So the steward took away their food and the wine they were to drink and gave them vegetables. As for these four youths, God gave them learning and skill in all literature and wisdom, and Daniel had understanding in all visions and dreams. At the end of the time when the king had commanded that they should be brought in, the chief of the eunuchs brought them in before Nebuchadnezzar, and the king spoke with them. And among all of them none was found like Daniel, Hananiah, Mishael, and Azariah. Therefore they stood before the king. And in every matter of wisdom and understanding about which the king inquired of them, he found them ten times better than all the magicians and enchanters that were in all his kingdom. And Daniel was there until the first year of King Cyrus.

This is the word of the Lord. Well, you can see that this is clearly more than history, but it is history the way in which it begins in the third year of the reign of King Jehoiakim, and it ends as Daniel was there until the first year of King Cyrus. If Daniel was in his late teens or early twenties at the beginning of this book, by the time you get to the end, he must have been in his eighties or in his nineties, a life of peculiar faithfulness lived in the service of God. And so often the studies in the book of Daniel end up being just that kind of thing—the story of a great man and the way it is taught is he was a great man, and there's an opportunity for you to be a great man or a great woman, so why don't you buck up and try and be a good man and a good woman? Which of course is a great idea and very necessary, but it's not the reason that we have the book of Daniel. A lot of people have turned the book of Daniel into a gigantic comic book, and some of their explanations are as comical as any of the books that I've ever read. Fortunately, most of that comes after chapter 6, when I will be long on my way back to Ohio, and the rest of you can enjoy yourselves with the remainder of it.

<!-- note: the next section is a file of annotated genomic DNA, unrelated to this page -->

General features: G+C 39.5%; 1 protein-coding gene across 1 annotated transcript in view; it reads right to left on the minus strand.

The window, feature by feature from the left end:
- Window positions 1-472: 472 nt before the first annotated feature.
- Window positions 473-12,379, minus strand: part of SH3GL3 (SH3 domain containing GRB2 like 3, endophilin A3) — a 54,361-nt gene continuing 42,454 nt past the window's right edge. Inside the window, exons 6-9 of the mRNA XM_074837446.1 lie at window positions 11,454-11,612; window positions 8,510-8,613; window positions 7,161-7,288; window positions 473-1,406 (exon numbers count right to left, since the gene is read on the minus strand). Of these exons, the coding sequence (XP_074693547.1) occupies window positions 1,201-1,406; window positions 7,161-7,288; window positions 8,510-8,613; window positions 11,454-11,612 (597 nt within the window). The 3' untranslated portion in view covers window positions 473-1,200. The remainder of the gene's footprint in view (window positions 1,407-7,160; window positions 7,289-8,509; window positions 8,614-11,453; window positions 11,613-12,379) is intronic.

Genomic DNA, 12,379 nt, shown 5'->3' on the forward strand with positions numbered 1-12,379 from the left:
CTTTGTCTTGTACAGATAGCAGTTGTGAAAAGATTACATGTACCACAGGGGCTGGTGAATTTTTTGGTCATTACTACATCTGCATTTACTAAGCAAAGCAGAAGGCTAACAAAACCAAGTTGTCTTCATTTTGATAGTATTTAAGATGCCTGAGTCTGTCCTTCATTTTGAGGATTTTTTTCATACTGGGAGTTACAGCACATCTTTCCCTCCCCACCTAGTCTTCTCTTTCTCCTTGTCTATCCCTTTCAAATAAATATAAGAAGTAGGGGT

But this morning and in these mornings, I want to tackle it in a different fashion, I think. I regard it as a great privilege to have spent over half of my life as a resident of the land of the free and the home of the brave, and for about 50% of that time now as a citizen of this country. And for the first time since I've lived here, that is since the 3rd of August 1983, I sense a significant shift in the mentality of the people of God. I use the phrase the people of God purposefully to distinguish between just the general populace of religious interest or perhaps church attendance, to designate those who would name the name of Christ, who would be committed to the Bible and committed to living for and following Jesus.

And amongst that group of people, I wouldn't want to overstate this, but I don't want to understate it either. There is, I sense, a definite shift in their perspective, in our perspective, and it goes along these kind of lines. I'm not going to spend time on it, but people are beginning to say, for the first time, I feel like we're part of a minority. We are long removed now from the days of the moral majority. Jerry Falwell is gone, and Pat Robertson will be following him, I would imagine, at some point.